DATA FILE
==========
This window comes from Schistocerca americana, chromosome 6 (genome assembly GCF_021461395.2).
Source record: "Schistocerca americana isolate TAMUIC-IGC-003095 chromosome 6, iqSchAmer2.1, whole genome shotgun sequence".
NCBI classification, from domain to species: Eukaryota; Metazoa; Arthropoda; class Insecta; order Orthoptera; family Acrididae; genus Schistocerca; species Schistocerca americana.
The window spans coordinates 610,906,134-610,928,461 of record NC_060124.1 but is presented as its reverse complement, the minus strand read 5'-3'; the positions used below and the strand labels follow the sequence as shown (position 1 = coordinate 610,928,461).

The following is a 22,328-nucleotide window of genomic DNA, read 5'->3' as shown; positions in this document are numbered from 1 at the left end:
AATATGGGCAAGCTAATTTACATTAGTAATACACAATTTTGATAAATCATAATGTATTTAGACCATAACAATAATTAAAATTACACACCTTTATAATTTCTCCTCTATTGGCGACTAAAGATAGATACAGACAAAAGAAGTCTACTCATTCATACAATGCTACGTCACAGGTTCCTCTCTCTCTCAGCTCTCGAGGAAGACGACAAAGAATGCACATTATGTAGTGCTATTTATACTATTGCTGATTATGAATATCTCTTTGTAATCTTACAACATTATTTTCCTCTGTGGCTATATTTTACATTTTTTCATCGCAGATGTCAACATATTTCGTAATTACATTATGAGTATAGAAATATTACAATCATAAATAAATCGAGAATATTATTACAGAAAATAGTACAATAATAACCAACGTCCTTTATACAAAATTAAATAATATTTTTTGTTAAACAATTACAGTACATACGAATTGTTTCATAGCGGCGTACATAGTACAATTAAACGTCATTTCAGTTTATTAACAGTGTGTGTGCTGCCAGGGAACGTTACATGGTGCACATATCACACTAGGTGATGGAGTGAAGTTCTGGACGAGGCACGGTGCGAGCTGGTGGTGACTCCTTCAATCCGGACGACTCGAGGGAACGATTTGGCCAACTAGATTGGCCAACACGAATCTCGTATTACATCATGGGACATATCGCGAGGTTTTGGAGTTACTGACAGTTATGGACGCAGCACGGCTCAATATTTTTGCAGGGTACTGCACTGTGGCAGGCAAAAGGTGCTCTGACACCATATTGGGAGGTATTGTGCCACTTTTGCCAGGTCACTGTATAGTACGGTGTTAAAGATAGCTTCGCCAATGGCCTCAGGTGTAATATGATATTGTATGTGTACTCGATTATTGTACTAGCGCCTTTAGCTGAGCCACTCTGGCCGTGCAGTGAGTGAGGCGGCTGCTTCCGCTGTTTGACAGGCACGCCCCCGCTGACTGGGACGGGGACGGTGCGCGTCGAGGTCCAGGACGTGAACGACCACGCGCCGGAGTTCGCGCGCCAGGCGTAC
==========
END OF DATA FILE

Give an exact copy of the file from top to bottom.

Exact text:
This window comes from Schistocerca americana, chromosome 6 (genome assembly GCF_021461395.2).
Source record: "Schistocerca americana isolate TAMUIC-IGC-003095 chromosome 6, iqSchAmer2.1, whole genome shotgun sequence".
NCBI classification, from domain to species: Eukaryota; Metazoa; Arthropoda; class Insecta; order Orthoptera; family Acrididae; genus Schistocerca; species Schistocerca americana.
The window spans coordinates 610,906,134-610,928,461 of record NC_060124.1 but is presented as its reverse complement, the minus strand read 5'-3'; the positions used below and the strand labels follow the sequence as shown (position 1 = coordinate 610,928,461).

The following is a 22,328-nucleotide window of genomic DNA, read 5'->3' as shown; positions in this document are numbered from 1 at the left end:
AATATGGGCAAGCTAATTTACATTAGTAATACACAATTTTGATAAATCATAATGTATTTAGACCATAACAATAATTAAAATTACACACCTTTATAATTTCTCCTCTATTGGCGACTAAAGATAGATACAGACAAAAGAAGTCTACTCATTCATACAATGCTACGTCACAGGTTCCTCTCTCTCTCAGCTCTCGAGGAAGACGACAAAGAATGCACATTATGTAGTGCTATTTATACTATTGCTGATTATGAATATCTCTTTGTAATCTTACAACATTATTTTCCTCTGTGGCTATATTTTACATTTTTTCATCGCAGATGTCAACATATTTCGTAATTACATTATGAGTATAGAAATATTACAATCATAAATAAATCGAGAATATTATTACAGAAAATAGTACAATAATAACCAACGTCCTTTATACAAAATTAAATAATATTTTTTGTTAAACAATTACAGTACATACGAATTGTTTCATAGCGGCGTACATAGTACAATTAAACGTCATTTCAGTTTATTAACAGTGTGTGTGCTGCCAGGGAACGTTACATGGTGCACATATCACACTAGGTGATGGAGTGAAGTTCTGGACGAGGCACGGTGCGAGCTGGTGGTGACTCCTTCAATCCGGACGACTCGAGGGAACGATTTGGCCAACTAGATTGGCCAACACGAATCTCGTATTACATCATGGGACATATCGCGAGGTTTTGGAGTTACTGACAGTTATGGACGCAGCACGGCTCAATATTTTTGCAGGGTACTGCACTGTGGCAGGCAAAAGGTGCTCTGACACCATATTGGGAGGTATTGTGCCACTTTTGCCAGGTCACTGTATAGTACGGTGTTAAAGATAGCTTCGCCAATGGCCTCAGGTGTAATATGATATTGTATGTGTACTCGATTATTGTACTAGCGCCTTTAGCTGAGCCACTCTGGCCGTGCAGTGAGTGAGGCGGCTGCTTCCGCTGTTTGACAGGCACGCCCCCGCTGACTGGGACGGGGACGGTGCGCGTCGAGGTCCAGGACGTGAACGACCACGCGCCGGAGTTCGCGCGCCAGGCGTAC